Piedmont’s treasure of lesser-known native grape varieties

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Piedmont has a wealth of little-known traditional varieties. Time to discover them!

The wine region Piedmont in north-western Italy is best known for its powerful Nebbiolo wines Barolo and Barbaresco, its fruity Barbera and sweet Moscato wines. But the region has much more to offer. Piedmont hosts an impressive range of indigenous (autochthonous) grape varieties that have not yet reached international recognition. BKWine Magazine’s guest writer Sara Nässén went out to discover some of these little-known gems and share her discoveries with you.

Many of these varieties had their heydays far back in history but were replaced by more reliable and productive varieties in difficult times. Some of these varieties have continuously been grown but due to lack of knowledge they have ended up in the shadow of the region’s more well-known grape varieties.

In the last few decades, however, Piedmont has seen a renaissance for native grape varieties, at least on a small scale. Innovative producers experiment with new ways of vinification and with changing the old image of the wines. Driving these efforts there is a will to preserve Piedmont’s rich cultural heritage and biodiversity and to counteract the homogenisation within the wine world. And, of course, to stand out on a highly competitive wine market where originality is increasingly important.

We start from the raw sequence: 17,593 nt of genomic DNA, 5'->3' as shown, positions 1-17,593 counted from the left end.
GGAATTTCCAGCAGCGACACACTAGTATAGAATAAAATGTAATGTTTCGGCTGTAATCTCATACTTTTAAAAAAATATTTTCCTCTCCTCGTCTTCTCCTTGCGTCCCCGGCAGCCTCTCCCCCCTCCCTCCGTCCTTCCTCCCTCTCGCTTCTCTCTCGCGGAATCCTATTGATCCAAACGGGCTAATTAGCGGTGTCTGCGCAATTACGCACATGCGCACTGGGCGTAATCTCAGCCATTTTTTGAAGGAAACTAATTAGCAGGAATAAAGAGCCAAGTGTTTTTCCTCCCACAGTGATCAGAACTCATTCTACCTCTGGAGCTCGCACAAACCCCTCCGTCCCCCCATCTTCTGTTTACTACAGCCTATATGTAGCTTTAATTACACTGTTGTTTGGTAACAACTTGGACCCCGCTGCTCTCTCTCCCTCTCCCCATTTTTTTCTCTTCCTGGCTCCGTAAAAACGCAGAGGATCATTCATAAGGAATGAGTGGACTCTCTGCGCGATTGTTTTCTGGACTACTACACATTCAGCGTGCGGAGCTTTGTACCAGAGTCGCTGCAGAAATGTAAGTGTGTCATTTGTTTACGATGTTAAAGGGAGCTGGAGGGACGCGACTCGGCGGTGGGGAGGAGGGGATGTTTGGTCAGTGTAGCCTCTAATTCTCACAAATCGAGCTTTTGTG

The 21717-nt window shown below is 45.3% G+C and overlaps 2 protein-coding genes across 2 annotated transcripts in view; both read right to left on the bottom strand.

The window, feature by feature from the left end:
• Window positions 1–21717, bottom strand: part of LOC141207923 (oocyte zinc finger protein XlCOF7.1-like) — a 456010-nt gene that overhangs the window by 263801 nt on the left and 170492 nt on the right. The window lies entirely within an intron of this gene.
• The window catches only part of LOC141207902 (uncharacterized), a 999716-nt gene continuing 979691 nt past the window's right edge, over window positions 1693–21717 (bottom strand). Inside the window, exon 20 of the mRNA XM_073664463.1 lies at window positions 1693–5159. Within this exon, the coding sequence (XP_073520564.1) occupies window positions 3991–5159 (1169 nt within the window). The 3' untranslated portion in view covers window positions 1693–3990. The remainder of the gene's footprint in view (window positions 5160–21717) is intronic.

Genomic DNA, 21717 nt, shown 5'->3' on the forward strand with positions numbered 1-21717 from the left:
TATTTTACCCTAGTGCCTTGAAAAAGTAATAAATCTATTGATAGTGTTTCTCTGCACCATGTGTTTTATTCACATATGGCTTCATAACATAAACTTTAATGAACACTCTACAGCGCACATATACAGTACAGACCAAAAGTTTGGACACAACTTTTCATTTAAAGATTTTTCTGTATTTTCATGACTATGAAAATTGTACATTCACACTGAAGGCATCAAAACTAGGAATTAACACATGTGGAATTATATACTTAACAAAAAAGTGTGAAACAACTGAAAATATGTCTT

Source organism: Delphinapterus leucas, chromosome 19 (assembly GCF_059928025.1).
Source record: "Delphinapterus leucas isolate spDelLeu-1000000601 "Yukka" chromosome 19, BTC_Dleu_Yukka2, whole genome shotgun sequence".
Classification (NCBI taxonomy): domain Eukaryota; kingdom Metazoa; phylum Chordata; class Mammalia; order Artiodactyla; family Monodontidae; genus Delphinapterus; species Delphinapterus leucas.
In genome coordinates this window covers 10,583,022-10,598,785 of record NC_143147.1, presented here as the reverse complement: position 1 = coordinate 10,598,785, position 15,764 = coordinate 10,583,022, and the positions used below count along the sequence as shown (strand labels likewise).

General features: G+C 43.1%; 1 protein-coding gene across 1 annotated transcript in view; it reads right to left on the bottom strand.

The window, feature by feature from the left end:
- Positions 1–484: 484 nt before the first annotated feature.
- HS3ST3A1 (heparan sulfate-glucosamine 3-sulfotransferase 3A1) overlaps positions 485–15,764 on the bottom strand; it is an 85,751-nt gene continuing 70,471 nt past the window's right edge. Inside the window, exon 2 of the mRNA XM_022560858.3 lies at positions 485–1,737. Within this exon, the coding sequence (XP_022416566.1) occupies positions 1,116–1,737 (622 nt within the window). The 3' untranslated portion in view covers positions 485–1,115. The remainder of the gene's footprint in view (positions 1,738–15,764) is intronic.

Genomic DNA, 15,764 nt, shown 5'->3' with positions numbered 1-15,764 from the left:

Some examples of interesting grape varieties to look out for are Nascetta, Ruché, Pelaverga and Freisa.

Vineyards in Piedmont
Vineyards in Piedmont, copyright BKWine Photography